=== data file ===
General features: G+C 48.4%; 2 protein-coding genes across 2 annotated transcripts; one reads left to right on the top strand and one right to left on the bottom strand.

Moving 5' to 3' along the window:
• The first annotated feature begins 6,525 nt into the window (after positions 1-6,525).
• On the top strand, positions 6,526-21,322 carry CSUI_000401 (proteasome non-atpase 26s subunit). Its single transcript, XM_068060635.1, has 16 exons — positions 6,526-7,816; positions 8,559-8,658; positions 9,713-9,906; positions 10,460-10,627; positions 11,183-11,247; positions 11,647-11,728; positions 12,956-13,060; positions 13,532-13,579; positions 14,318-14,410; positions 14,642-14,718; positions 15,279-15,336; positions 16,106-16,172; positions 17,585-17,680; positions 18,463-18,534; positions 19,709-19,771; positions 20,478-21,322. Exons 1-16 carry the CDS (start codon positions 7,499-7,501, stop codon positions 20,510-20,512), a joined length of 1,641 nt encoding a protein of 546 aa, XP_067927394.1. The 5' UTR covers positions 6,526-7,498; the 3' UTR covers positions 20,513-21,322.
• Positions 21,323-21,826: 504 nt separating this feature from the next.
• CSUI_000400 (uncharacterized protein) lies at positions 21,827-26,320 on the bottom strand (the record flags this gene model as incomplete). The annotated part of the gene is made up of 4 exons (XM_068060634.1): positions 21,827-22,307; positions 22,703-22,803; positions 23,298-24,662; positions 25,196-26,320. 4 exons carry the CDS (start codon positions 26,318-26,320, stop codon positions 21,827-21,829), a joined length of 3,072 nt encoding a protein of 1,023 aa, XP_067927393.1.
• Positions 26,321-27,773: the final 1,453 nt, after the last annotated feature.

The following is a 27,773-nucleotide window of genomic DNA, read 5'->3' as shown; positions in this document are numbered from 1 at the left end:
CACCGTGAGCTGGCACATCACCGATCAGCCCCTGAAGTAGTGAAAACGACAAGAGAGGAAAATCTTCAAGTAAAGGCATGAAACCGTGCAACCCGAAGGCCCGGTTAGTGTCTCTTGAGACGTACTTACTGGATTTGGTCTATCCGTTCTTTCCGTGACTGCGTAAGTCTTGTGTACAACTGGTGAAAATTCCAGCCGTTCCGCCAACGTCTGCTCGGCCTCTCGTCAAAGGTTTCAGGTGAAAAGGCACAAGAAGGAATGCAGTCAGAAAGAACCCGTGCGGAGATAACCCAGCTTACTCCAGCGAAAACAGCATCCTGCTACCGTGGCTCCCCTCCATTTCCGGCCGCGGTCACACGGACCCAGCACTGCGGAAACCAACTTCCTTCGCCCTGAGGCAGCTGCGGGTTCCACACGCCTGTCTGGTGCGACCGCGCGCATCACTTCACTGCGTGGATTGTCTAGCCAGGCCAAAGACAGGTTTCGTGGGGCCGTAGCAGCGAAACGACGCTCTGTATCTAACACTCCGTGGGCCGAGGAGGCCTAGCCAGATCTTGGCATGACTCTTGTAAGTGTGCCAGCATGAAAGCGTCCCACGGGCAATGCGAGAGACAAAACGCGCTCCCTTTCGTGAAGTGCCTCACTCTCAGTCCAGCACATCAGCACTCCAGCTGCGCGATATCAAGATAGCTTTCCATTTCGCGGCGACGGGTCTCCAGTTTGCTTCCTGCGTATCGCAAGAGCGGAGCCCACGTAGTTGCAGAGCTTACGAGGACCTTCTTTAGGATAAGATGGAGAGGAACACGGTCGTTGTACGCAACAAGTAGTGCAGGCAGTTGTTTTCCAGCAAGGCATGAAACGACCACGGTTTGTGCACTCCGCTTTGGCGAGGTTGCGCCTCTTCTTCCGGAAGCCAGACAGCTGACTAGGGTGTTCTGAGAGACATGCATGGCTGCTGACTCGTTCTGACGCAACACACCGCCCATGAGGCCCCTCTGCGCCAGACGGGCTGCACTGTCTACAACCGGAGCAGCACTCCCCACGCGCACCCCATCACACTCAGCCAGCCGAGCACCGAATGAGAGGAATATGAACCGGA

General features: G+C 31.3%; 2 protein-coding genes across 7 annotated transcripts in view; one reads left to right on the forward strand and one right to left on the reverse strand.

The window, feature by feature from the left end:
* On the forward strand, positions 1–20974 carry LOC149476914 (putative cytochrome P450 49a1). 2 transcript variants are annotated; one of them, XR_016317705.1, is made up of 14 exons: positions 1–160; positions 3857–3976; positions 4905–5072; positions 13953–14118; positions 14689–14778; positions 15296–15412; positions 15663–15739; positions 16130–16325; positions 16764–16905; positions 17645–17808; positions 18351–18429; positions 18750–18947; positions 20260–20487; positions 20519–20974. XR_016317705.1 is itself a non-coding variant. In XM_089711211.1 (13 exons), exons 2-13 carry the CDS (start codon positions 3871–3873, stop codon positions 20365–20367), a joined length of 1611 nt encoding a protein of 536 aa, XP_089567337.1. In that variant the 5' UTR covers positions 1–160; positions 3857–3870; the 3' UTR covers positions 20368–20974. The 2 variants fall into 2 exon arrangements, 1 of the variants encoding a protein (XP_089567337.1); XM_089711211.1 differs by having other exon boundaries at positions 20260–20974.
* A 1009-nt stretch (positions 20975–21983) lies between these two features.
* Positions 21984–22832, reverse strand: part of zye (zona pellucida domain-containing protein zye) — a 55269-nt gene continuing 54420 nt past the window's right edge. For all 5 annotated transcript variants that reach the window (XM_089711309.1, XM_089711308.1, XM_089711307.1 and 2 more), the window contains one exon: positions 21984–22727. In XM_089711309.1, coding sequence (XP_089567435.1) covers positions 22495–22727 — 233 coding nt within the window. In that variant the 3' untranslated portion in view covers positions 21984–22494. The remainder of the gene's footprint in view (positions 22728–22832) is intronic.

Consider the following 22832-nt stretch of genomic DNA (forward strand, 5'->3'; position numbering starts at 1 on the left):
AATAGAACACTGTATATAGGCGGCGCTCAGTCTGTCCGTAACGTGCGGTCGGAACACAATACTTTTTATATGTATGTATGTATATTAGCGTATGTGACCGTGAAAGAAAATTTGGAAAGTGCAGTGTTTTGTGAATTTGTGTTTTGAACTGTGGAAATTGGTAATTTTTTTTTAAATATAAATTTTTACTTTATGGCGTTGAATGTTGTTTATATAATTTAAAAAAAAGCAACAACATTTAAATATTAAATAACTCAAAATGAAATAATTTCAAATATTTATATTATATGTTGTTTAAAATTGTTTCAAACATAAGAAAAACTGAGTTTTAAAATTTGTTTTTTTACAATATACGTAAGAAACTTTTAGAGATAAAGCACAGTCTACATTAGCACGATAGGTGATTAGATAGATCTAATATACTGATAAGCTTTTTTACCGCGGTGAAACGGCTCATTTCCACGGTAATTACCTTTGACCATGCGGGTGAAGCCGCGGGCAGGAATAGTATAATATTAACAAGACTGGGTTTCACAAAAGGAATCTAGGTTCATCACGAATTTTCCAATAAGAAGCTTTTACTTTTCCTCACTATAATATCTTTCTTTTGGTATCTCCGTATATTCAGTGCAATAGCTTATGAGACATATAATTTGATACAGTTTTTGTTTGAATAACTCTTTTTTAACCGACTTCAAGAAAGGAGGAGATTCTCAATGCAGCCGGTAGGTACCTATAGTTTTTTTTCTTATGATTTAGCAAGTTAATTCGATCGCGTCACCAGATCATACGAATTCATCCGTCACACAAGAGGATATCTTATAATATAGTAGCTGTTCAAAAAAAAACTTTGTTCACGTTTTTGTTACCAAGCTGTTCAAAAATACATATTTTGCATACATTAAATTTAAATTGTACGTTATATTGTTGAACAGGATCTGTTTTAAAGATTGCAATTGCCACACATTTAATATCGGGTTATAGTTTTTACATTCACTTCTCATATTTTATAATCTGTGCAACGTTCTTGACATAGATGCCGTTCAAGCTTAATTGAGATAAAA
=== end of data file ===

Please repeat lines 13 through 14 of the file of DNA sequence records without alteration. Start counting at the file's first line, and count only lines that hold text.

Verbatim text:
* A 1009-nt stretch (positions 20975–21983) lies between these two features.
* Positions 21984–22832, reverse strand: part of zye (zona pellucida domain-containing protein zye) — a 55269-nt gene continuing 54420 nt past the window's right edge. For all 5 annotated transcript variants that reach the window (XM_089711309.1, XM_089711308.1, XM_089711307.1 and 2 more), the window contains one exon: positions 21984–22727. In XM_089711309.1, coding sequence (XP_089567435.1) covers positions 22495–22727 — 233 coding nt within the window. In that variant the 3' untranslated portion in view covers positions 21984–22494. The remainder of the gene's footprint in view (positions 22728–22832) is intronic.